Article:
Questions over the tone presented by the synod toward gay people dominated conversations Thursday, after the Vatican seemingly tried to water down its message of openness.
The document, said Barcelona Cardinal Lluís Martínez Sistach, is "far from being complete," but it is a collection of what was said in the first week of the synod.
South African Cardinal Wilfrid Napier said the synod's relatio has put the prelates in "a position that is virtually irredeemable."
A Roman Observer: Pope Francis has succeeded in cracking open a frank and lively debate among bishops on issues many of them were told were not up for discussion.
Bishops meeting at the Vatican to discuss issues of family life have to relearn how to do theology in order to address contemporary concerns, one archbishop said.
During this morning's discussions, "there was no sense of doom or gloom or despair," but a desire to share ideas that are working to promote church teaching.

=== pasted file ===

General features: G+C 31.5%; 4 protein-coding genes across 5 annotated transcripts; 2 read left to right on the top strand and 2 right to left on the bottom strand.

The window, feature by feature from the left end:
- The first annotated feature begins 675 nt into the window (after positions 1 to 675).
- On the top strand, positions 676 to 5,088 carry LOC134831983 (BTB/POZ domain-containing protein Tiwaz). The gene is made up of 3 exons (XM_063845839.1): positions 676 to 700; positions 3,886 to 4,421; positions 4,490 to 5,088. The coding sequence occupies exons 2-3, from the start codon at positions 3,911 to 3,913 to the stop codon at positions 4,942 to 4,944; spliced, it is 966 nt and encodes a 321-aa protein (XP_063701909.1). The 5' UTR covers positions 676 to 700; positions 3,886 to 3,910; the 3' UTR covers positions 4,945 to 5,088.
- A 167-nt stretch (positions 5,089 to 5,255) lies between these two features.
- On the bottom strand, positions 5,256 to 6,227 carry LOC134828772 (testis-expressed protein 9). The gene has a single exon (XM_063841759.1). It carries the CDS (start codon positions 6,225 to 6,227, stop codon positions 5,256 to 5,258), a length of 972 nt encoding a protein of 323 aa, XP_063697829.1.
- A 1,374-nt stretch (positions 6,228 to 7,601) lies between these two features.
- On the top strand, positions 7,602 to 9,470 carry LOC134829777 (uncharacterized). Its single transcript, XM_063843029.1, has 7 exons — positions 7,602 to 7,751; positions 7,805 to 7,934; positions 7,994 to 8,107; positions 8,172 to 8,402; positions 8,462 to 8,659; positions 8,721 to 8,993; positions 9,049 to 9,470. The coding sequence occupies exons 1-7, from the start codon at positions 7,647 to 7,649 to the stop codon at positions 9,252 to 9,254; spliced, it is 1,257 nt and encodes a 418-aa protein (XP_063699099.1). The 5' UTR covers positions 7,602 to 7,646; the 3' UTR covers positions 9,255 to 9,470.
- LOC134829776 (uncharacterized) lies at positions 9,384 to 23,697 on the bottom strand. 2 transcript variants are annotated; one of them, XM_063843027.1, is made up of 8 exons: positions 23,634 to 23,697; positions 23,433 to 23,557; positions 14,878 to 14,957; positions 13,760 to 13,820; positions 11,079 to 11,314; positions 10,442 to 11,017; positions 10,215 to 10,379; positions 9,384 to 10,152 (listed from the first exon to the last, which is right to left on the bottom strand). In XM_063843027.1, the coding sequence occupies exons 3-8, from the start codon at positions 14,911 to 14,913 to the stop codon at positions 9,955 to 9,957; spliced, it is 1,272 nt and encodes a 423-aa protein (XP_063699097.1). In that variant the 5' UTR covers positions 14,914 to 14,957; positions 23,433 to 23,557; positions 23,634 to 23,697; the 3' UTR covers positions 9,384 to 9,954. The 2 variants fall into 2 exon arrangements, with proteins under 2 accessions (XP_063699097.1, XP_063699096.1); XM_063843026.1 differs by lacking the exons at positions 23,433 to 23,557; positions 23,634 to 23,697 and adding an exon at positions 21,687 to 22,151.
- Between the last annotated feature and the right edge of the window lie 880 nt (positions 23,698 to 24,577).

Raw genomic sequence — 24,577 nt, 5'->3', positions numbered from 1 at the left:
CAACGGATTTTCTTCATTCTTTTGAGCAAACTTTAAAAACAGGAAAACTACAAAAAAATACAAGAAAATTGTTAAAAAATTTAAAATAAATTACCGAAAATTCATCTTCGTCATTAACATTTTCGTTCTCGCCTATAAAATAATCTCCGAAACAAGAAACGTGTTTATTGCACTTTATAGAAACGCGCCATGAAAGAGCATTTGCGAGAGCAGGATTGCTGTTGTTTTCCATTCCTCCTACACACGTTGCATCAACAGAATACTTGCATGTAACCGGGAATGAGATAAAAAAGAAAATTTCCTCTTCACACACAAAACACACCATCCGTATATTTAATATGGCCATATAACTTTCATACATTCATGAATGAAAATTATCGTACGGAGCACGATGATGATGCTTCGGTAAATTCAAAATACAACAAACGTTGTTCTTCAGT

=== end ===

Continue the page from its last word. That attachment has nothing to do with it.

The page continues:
One theme said to be included in the synod: how the prelates use labels that "are not necessarily words that invite people to draw closer to the church."
The Vatican spokesman says his daily briefings will give "an effective feeling of what has happened in the room in the diverse languages with the diverse fathers."
The prelate responsible for shepherding the process said one thing is clear: The coming days will see an "opportunity to deal with existential issues."
The Vatican's seven ambassadors throughout the Middle East will hold a summit at the Vatican this week that will be addressed by the Vatican's secretary of state, Cardinal Pietro Parolin, and Pope Francis.
Vatican spokesman Jesuit Fr. Federico Lombardi announced the convening of the Vatican officials, formally known as apostolic nuncios, in a short press briefing Tuesday.
While neither Lombardi nor a statement issued by the Vatican gives firm reasoning for the summit, it comes as focus around the world is centered on efforts to combat the Islamic State militant group.